California’s attempt to close both public as well as private schools, including religious ones, during the COVID-19 pandemic generated a constitutional legal challenge by parents worried that their children’s education was suffering due to the lack of in-person education. As it turned out, the parents of private school students won a legal round at the 9th U.S. Circuit Court of Appeals, while the parents of public-school students lost.
In March 2020 Governor Newsom issued an executive order requiring people to stay in their homes, with few exceptions. That resulted in state public health officials mandating distance learning for both public and private schools for the remainder of the 2019-20 school year. As the months passed, California officials issued further public health orders outlining “tiers” of restrictions depending on the COVID-19 infection situation at any given time. Those orders effectively kept all public and private schools in the state closed to in-person learning that fall.
Brought by several parents of public-school children and several with private-school children, including those attending Christian schools, the lawsuit challenged the state’s right to close public and private schools on constitutional grounds. At the federal district court level, their claims were rejected.
Undeterred, the parents appealed to the 9th Circuit, which recently issued a mixed decision in the case that was decidedly good news for parents of children in private schools, while a disappointment for those with children in public schools.
Judge Daniel Collins, writing for the majority, explained the differing results by pointing to a line of U.S. Supreme Court cases beginning in the 1920s where the Court struck down state laws attempting to regulate the content of private schools’ instruction.
“As we have previously observed,” Judge Collins states, “the Supreme Court has long held that ‘the right of parents to make decisions concerning the care, custody, and control of their children is a fundamental liberty interest protected by the Due Process Clause,’ and that this right includes ‘the right of parents to be free from state interference with their choice of the educational forum itself.’”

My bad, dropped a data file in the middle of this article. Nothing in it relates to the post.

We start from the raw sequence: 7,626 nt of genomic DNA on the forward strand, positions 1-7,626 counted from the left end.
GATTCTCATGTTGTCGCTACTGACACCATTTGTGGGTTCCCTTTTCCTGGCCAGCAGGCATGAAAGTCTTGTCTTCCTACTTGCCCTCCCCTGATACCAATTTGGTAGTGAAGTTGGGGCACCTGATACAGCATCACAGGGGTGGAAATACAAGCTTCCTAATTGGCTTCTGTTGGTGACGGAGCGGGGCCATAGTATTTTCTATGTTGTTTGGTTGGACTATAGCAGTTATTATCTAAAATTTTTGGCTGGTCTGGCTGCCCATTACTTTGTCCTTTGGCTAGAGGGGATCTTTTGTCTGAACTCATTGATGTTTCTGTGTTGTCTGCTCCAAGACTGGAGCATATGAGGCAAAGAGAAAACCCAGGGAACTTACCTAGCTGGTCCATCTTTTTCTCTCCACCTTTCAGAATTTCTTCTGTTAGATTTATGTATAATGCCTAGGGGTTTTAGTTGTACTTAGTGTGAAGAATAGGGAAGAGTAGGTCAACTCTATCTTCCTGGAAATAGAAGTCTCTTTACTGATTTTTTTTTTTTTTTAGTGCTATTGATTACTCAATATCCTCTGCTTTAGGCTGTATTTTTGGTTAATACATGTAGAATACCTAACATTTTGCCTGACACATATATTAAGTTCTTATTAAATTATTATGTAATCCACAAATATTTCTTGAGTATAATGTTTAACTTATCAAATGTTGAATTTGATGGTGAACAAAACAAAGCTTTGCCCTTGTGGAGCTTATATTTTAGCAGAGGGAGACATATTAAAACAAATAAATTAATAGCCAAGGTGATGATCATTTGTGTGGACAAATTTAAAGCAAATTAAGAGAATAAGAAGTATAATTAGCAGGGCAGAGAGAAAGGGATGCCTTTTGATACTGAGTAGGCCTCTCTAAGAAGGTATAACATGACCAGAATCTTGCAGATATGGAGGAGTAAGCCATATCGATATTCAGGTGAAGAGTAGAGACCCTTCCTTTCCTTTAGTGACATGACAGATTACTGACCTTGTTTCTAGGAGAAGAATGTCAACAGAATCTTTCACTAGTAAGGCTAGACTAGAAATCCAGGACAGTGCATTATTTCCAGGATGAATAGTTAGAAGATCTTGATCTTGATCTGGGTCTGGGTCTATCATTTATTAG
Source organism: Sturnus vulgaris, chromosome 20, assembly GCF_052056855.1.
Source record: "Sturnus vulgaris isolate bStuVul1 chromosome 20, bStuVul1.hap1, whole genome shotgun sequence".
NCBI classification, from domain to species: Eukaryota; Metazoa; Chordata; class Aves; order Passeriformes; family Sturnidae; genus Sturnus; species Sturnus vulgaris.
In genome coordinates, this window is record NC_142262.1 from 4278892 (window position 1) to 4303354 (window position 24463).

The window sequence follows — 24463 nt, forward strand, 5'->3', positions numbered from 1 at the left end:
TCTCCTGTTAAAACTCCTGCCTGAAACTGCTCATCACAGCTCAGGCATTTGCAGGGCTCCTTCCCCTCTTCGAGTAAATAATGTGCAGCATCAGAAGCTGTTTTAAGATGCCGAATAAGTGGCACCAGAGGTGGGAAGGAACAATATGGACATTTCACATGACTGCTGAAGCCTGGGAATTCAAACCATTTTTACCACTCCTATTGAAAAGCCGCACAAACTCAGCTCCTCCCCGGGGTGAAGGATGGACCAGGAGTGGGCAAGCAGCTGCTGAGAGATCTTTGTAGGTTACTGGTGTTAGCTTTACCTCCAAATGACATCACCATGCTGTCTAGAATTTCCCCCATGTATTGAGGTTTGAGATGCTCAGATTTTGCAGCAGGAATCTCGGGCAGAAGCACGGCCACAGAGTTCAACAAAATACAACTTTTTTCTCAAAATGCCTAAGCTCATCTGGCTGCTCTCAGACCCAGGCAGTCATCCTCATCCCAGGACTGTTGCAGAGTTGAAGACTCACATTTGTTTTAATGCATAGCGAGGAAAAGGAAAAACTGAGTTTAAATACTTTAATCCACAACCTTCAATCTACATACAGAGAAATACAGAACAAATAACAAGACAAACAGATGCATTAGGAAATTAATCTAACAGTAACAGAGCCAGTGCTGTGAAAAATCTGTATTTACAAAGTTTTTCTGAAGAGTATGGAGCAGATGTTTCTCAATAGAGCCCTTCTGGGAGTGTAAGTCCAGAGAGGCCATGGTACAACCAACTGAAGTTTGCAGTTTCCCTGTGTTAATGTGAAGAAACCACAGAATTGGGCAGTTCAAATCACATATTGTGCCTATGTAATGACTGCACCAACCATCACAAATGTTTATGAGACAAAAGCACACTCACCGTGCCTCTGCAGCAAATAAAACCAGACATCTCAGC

Translation: Government can’t deprive parents of their constitutional right to choose a private school education for their children, unless it has a “compelling interest,” and its regulation is “narrowly tailored” to achieve that interest.
The court said that COVID-19 gave the state a compelling interest, but the complete closure of private schools was in no way a “narrowly tailored” solution.
So, the parents of children in private schools won. But why didn’t the public-school parents also win?
The decades-old “fundamental liberty interest” to choose private schooling for one’s children has no application to how the state delivers school lessons to public school children, the 9th Circuit said. The state needs only a “rational basis” for requiring distance learning for its public-school students, and that test was easily met because of the pandemic situation.
This case highlights a major constitutional distinction between public and private schools. It’s also another example of how the pandemic has generated numerous legal challenges to the unprecedented exercise of government authority we have experienced during this public emergency, resulting in solid court precedents undergirding many of our cherished freedoms.
The case is Brach v Newsom.
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